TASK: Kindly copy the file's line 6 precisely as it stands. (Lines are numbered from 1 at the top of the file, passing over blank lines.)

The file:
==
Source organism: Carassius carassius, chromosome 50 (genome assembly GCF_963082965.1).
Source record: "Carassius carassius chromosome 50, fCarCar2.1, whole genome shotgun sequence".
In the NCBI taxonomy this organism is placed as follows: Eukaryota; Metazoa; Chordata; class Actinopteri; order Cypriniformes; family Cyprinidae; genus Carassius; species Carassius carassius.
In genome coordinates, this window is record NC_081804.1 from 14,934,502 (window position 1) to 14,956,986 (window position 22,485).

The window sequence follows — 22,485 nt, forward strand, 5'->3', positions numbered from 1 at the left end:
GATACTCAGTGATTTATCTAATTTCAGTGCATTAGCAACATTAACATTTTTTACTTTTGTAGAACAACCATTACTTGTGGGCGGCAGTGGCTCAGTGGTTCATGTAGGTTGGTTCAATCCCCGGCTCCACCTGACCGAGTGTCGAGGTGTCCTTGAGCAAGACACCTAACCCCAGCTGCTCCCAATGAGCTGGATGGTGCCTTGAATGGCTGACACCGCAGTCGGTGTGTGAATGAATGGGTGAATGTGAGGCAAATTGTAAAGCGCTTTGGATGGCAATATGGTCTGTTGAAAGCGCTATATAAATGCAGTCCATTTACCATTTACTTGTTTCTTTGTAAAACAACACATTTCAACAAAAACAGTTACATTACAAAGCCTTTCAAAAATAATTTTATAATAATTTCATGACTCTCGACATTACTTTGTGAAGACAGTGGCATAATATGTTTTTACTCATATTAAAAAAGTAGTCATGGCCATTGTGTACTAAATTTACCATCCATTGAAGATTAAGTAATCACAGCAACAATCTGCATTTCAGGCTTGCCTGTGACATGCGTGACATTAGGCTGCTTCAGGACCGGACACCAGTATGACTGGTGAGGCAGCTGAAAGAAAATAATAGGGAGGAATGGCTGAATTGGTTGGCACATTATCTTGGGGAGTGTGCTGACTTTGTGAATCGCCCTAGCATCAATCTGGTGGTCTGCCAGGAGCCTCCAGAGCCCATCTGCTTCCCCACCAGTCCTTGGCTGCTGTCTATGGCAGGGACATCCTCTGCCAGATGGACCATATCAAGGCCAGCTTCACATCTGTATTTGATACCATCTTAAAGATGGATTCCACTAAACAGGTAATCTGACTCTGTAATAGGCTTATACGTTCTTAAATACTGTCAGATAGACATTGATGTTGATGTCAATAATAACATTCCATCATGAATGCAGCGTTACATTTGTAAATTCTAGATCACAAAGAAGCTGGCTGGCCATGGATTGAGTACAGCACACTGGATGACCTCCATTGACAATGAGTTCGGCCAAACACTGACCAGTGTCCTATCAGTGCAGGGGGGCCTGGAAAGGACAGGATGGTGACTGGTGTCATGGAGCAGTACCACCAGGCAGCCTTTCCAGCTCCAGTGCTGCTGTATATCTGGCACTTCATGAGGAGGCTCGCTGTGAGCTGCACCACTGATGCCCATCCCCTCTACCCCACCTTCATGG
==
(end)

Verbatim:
GATACTCAGTGATTTATCTAATTTCAGTGCATTAGCAACATTAACATTTTTTACTTTTGTAGAACAACCATTACTTGTGGGCGGCAGTGGCTCAGTGGTTCATGTAGGTTGGTTCAATCCCCGGCTCCACCTGACCGAGTGTCGAGGTGTCCTTGAGCAAGACACCTAACCCCAGCTGCTCCCAATGAGCTGGATGGTGCCTTGAATGGCTGACACCGCAGTCGGTGTGTGAATGAATGGGTGAATGTGAGGCAAATTGTAAAGCGCTTTGGATGGCAATATGGTCTGTTGAAAGCGCTATATAAATGCAGTCCATTTACCATTTACTTGTTTCTTTGTAAAACAACACATTTCAACAAAAACAGTTACATTACAAAGCCTTTCAAAAATAATTTTATAATAATTTCATGACTCTCGACATTACTTTGTGAAGACAGTGGCATAATATGTTTTTACTCATATTAAAAAAGTAGTCATGGCCATTGTGTACTAAATTTACCATCCATTGAAGATTAAGTAATCACAGCAACAATCTGCATTTCAGGCTTGCCTGTGACATGCGTGACATTAGGCTGCTTCAGGACCGGACACCAGTATGACTGGTGAGGCAGCTGAAAGAAAATAATAGGGAGGAATGGCTGAATTGGTTGGCACATTATCTTGGGGAGTGTGCTGACTTTGTGAATCGCCCTAGCATCAATCTGGTGGTCTGCCAGGAGCCTCCAGAGCCCATCTGCTTCCCCACCAGTCCTTGGCTGCTGTCTATGGCAGGGACATCCTCTGCCAGATGGACCATATCAAGGCCAGCTTCACATCTGTATTTGATACCATCTTAAAGATGGATTCCACTAAACAGGTAATCTGACTCTGTAATAGGCTTATACGTTCTTAAATACTGTCAGATAGACATTGATGTTGATGTCAATAATAACATTCCATCATGAATGCAGCGTTACATTTGTAAATTCTAGATCACAAAGAAGCTGGCTGGCCATGGATTGAGTACAGCACACTGGATGACCTCCATTGACAATGAGTTCGGCCAAACACTGACCAGTGTCCTATCAGTGCAGGGGGGCCTGGAAAGGACAGGATGGTGACTGGTGTCATGGAGCAGTACCACCAGGCAGCCTTTCCAGCTCCAGTGCTGCTGTATATCTGGCACTTCATGAGGAGGCTCGCTGTGAGCTGCACCACTGATGCCCATCCCCTCTACCCCACCTTCATGG